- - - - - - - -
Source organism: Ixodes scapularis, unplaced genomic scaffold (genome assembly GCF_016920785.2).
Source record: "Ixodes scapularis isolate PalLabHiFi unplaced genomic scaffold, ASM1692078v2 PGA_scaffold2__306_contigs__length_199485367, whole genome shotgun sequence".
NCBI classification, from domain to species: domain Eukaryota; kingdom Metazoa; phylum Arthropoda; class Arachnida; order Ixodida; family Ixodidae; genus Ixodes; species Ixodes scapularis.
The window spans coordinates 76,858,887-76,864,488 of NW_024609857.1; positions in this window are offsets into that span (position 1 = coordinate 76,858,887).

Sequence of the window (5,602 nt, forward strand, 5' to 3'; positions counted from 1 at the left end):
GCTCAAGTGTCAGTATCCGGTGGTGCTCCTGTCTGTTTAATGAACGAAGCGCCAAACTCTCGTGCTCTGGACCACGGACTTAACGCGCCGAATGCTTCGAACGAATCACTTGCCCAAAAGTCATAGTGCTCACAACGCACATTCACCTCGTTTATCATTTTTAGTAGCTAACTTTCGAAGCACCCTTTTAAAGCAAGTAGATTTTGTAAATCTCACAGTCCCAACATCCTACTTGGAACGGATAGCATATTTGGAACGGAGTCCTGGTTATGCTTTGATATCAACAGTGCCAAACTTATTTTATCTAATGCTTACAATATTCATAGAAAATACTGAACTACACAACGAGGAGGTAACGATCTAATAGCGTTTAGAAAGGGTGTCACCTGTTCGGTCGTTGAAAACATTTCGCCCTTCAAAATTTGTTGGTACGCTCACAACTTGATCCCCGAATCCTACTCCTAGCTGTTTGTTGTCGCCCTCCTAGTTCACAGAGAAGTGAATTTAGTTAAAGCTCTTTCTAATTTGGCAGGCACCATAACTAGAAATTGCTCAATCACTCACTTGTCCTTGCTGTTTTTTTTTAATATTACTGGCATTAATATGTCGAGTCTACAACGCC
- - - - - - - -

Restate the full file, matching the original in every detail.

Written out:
Source organism: Ixodes scapularis, unplaced genomic scaffold (genome assembly GCF_016920785.2).
Source record: "Ixodes scapularis isolate PalLabHiFi unplaced genomic scaffold, ASM1692078v2 PGA_scaffold2__306_contigs__length_199485367, whole genome shotgun sequence".
NCBI classification, from domain to species: domain Eukaryota; kingdom Metazoa; phylum Arthropoda; class Arachnida; order Ixodida; family Ixodidae; genus Ixodes; species Ixodes scapularis.
The window spans coordinates 76,858,887-76,864,488 of NW_024609857.1; positions in this window are offsets into that span (position 1 = coordinate 76,858,887).

Sequence of the window (5,602 nt, forward strand, 5' to 3'; positions counted from 1 at the left end):
GCTCAAGTGTCAGTATCCGGTGGTGCTCCTGTCTGTTTAATGAACGAAGCGCCAAACTCTCGTGCTCTGGACCACGGACTTAACGCGCCGAATGCTTCGAACGAATCACTTGCCCAAAAGTCATAGTGCTCACAACGCACATTCACCTCGTTTATCATTTTTAGTAGCTAACTTTCGAAGCACCCTTTTAAAGCAAGTAGATTTTGTAAATCTCACAGTCCCAACATCCTACTTGGAACGGATAGCATATTTGGAACGGAGTCCTGGTTATGCTTTGATATCAACAGTGCCAAACTTATTTTATCTAATGCTTACAATATTCATAGAAAATACTGAACTACACAACGAGGAGGTAACGATCTAATAGCGTTTAGAAAGGGTGTCACCTGTTCGGTCGTTGAAAACATTTCGCCCTTCAAAATTTGTTGGTACGCTCACAACTTGATCCCCGAATCCTACTCCTAGCTGTTTGTTGTCGCCCTCCTAGTTCACAGAGAAGTGAATTTAGTTAAAGCTCTTTCTAATTTGGCAGGCACCATAACTAGAAATTGCTCAATCACTCACTTGTCCTTGCTGTTTTTTTTTAATATTACTGGCATTAATATGTCGAGTCTACAACGCC